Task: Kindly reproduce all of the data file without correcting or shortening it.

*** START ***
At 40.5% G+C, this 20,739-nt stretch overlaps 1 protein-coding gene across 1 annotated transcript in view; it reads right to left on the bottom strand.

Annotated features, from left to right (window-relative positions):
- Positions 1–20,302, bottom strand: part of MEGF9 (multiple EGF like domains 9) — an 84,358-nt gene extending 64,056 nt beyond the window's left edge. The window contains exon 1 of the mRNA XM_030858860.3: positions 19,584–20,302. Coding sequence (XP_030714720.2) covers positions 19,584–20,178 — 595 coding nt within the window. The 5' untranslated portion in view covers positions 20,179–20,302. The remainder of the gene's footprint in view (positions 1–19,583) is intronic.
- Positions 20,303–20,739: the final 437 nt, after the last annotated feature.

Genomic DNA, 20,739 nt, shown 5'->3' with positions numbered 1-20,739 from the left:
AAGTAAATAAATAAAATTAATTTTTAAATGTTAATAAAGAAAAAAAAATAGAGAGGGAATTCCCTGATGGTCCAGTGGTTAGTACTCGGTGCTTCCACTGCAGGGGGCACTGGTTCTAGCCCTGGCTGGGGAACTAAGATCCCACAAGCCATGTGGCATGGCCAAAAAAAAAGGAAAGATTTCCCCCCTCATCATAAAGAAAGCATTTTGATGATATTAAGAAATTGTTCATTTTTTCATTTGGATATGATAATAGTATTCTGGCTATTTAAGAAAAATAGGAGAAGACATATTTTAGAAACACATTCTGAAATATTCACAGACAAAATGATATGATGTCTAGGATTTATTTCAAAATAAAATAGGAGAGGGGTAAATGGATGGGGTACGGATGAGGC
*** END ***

At 40.5% G+C, this 20,739-nt stretch overlaps 1 protein-coding gene across 1 annotated transcript in view; it reads right to left on the bottom strand.

Annotated features, from left to right (window-relative positions):
- Positions 1–20,302, bottom strand: part of MEGF9 (multiple EGF like domains 9) — an 84,358-nt gene extending 64,056 nt beyond the window's left edge. The window contains exon 1 of the mRNA XM_030858860.3: positions 19,584–20,302. Coding sequence (XP_030714720.2) covers positions 19,584–20,178 — 595 coding nt within the window. The 5' untranslated portion in view covers positions 20,179–20,302. The remainder of the gene's footprint in view (positions 1–19,583) is intronic.
- Positions 20,303–20,739: the final 437 nt, after the last annotated feature.

Genomic DNA, 20,739 nt, shown 5'->3' with positions numbered 1-20,739 from the left:
AAGTAAATAAATAAAATTAATTTTTAAATGTTAATAAAGAAAAAAAAATAGAGAGGGAATTCCCTGATGGTCCAGTGGTTAGTACTCGGTGCTTCCACTGCAGGGGGCACTGGTTCTAGCCCTGGCTGGGGAACTAAGATCCCACAAGCCATGTGGCATGGCCAAAAAAAAAGGAAAGATTTCCCCCCTCATCATAAAGAAAGCATTTTGATGATATTAAGAAATTGTTCATTTTTTCATTTGGATATGATAATAGTATTCTGGCTATTTAAGAAAAATAGGAGAAGACATATTTTAGAAACACATTCTGAAATATTCACAGACAAAATGATATGATGTCTAGGATTTATTTCAAAATAAAATAGGAGAGGGGTAAATGGATGGGGTACGGATGAGGC